Both CD4 and b12 bind primarily to the outer domain of gp120, which is remarkably well preserved between unliganded, b12- and CD4-bound states (Figs 2 and and3).3). Their entropies of interaction, however, are very different, with CD4 inducing a 40–50 kcal mol−1 change, and b12 inducing only a 6 kcal mol−1 change10. This difference in conformational fixation of gp120 is seen in the divergent atomic-mobility values of the domains (Fig. 3b).
The angles of approach of CD4 and b12 to gp120 are similar, although not precisely the same (Fig. 3c). If the gp120 outer domains of b12- and CD4-bound structures were superimposed to orient equivalently b12 and CD4, about one-half of CD4 domain 1, which makes all of the contacts with gp120, is not encompassed by the b12 Fab (despite the volume of the Fab variable domains being twice as large as that of domain 1 of CD4). The projection of CD4 outside of the angle of b12 approach suggests that the parameters that sterically restrict b12 binding to the functional spike are not overly stringent.
The contact surfaces of CD4 and b12 on gp120 have considerable overlap (Fig. 3a and Supplementary Fig. 4). Most of this overlap is on the outer domain, where the CD4-binding loop is a central focus of binding for both CD4 and b12. CD4 and b12, however, interact with the CD4-binding loop quite differently (Fig. 3d). b12 uses all three of its CDR heavy-chain loops to grasp virtually all surface-exposed portions of the loop. In contrast, CD4 only binds to one side of the loop, making anti-parallel hydrogen bonds between CD4- and gp120-main-chain atoms.
The primary difference between b12 and CD4 interactions with gp120 involves the conformationally mobile β20/21. For b12, these interactions are peripheral to the binding surface, with alanine substitution of the primary b12 contact with β20/21 (at b12 residue Asn 56) having little impact on overall b12 binding33. In contrast, CD4 interactions with β20/21 form an integral part of the binding surface, burying 160 Å2 of surface area and forming a topologically contiguous contact surface with the CD4-binding loop.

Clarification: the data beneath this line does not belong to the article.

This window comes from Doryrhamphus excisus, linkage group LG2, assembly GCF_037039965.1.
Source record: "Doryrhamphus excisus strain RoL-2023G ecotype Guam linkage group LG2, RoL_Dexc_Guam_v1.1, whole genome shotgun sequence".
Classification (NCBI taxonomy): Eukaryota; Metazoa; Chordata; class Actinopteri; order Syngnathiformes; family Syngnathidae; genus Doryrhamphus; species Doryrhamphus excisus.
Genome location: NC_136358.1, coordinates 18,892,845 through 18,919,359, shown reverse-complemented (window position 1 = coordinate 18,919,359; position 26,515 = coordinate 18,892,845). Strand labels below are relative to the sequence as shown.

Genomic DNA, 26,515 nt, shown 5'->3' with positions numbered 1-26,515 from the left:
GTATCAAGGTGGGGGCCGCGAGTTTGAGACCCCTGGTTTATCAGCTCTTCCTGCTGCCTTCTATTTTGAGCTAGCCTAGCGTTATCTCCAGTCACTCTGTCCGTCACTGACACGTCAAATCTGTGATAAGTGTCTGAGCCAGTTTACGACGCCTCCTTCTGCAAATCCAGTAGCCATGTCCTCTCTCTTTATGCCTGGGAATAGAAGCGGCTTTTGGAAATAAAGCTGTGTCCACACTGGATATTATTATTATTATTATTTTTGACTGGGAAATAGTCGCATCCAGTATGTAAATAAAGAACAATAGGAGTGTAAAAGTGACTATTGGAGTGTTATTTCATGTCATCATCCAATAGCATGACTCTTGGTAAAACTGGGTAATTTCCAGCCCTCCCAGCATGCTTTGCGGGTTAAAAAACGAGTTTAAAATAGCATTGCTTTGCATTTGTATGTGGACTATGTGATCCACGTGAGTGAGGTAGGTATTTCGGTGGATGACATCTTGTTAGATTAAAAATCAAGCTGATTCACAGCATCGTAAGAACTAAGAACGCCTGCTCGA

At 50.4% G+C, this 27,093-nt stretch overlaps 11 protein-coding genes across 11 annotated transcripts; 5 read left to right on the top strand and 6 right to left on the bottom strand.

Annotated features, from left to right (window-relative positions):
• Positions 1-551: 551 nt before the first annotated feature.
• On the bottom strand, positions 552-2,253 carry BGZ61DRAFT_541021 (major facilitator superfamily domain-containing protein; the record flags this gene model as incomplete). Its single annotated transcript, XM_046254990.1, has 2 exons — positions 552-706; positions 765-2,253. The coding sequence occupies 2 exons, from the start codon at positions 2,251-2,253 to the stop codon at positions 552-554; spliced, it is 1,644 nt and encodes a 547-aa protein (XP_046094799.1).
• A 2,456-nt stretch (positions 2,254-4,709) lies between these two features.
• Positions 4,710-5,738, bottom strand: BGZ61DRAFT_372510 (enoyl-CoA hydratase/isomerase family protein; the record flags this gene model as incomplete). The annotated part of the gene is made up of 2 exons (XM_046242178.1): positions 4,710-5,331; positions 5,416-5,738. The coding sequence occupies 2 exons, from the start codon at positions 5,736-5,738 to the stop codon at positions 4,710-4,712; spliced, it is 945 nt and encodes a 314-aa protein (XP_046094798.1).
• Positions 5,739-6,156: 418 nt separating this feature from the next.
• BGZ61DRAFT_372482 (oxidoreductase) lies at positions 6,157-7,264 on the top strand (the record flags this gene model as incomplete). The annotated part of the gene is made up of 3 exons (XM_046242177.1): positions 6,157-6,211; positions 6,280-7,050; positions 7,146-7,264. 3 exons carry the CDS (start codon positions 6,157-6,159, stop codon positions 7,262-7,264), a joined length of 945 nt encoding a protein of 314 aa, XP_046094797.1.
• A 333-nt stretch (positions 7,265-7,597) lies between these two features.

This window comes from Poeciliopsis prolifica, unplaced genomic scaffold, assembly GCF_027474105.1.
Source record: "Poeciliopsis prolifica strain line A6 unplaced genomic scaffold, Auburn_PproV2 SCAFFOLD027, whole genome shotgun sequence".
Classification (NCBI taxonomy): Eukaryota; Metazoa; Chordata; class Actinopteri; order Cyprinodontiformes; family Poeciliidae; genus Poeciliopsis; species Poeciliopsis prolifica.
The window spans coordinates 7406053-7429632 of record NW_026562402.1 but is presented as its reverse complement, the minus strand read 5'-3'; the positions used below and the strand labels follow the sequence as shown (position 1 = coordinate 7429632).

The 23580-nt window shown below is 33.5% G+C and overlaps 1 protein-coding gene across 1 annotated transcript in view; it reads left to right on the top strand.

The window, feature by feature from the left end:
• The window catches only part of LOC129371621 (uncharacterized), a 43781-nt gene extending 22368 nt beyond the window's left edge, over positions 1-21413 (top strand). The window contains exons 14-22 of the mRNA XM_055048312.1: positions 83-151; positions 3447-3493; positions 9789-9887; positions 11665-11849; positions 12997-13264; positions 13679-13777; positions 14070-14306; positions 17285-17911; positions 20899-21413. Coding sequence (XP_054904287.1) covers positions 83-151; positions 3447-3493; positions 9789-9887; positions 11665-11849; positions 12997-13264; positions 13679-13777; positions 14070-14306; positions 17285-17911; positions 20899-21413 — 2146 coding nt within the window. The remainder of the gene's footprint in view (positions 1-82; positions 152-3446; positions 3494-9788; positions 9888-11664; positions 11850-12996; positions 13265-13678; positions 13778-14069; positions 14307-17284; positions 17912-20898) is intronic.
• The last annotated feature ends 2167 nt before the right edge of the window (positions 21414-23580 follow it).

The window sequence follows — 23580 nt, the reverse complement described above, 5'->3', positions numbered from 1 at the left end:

To delineate further the differences in binding between b12 and CD4, we characterized binding interactions with an HIV-1 gp120 fragment, termed OD1 (ref. 34). This fragment comprises residues 252–482 and encompasses the entire outer domain including V3 as well as the β20/21 excursion. Binding of b12 to OD1 showed nearly identical rates of association compared to binding of b12 to HXBc2 core gp120, although the dissociation rate was about 15-fold more rapid (Supplementary Fig. 5). We were unable to detect binding of CD4 to OD1 (Supplementary Fig. 5). Because CD4 demonstrated virtually no change in on-rate when tested on conformationally stabilized gp120 molecules, we turned to a dodecameric variant of CD4 (D1D2-Igαtp (ref. 35)), as avidity from multivalent binding provides an effective means by which to reduce off-rate. We observed that D1D2-Igαtp binds with virtually identical rates of association to both OD1 and core gp120 (Supplementary Fig. 5).
The results suggest the following series of molecular interactions for b12 and CD4 binding to gp120 (Supplementary Fig. 6). Initial contact by CD4 occurs with the structurally invariant outer domain, to a surface constitutively exposed on the envelope spike. In primary isolates, which are generally resistant to neutralization by soluble CD4, this interaction is not stable and CD4 readily ‘falls off’. However, at the cell surface (or with dodecameric CD4), multiple CD4 molecules can bind simultaneously to the viral spike and use avidity to enhance stability. The avidity-enhanced outer domain–CD4 complex provides a receptive contact surface for the bridging sheet. A highly coordinated rearrangement of the inner domain allows for formation of the bridging sheet, which welds CD4 into place.
Contact by b12 occurs at the same constitutively exposed surface initially recognized by CD4. However, b12 is able to latch onto this outer domain surface with high affinity, without additional gp120 conformational change. This absence of conformational constraint allows b12 to bind and neutralize primary isolates that otherwise would be protected by conformational masking. In this manner, b12 uses the functionally conserved initial contact site for CD4 on gp120 to neutralize effectively HIV-1 (Fig. 4).
Wedged between the glycan-shielded silent face and the conformationally flexible inner domain/bridging sheet, with its projecting variable loops, the identified site is recessed, although it must be accessible to a molecule as large as CD4 to serve its function. Otherwise, its size and reactive loops make it suitable for recognition by antibody. Recent serological analysis of long-term non-progressors attributes the broad and potent neutralizing properties of some of these sera to antibodies directed against this site36. The potential of receptor-binding-site antibodies to effect broad neutralization has been recognized since the first viral structures revealed conserved sites of receptor binding37,38. Here we show how an unanticipated requirement for the maintenance of a substantial receptor on-rate allows b12 to access and disable this most difficult of targets, the highly protected HIV-1 Env.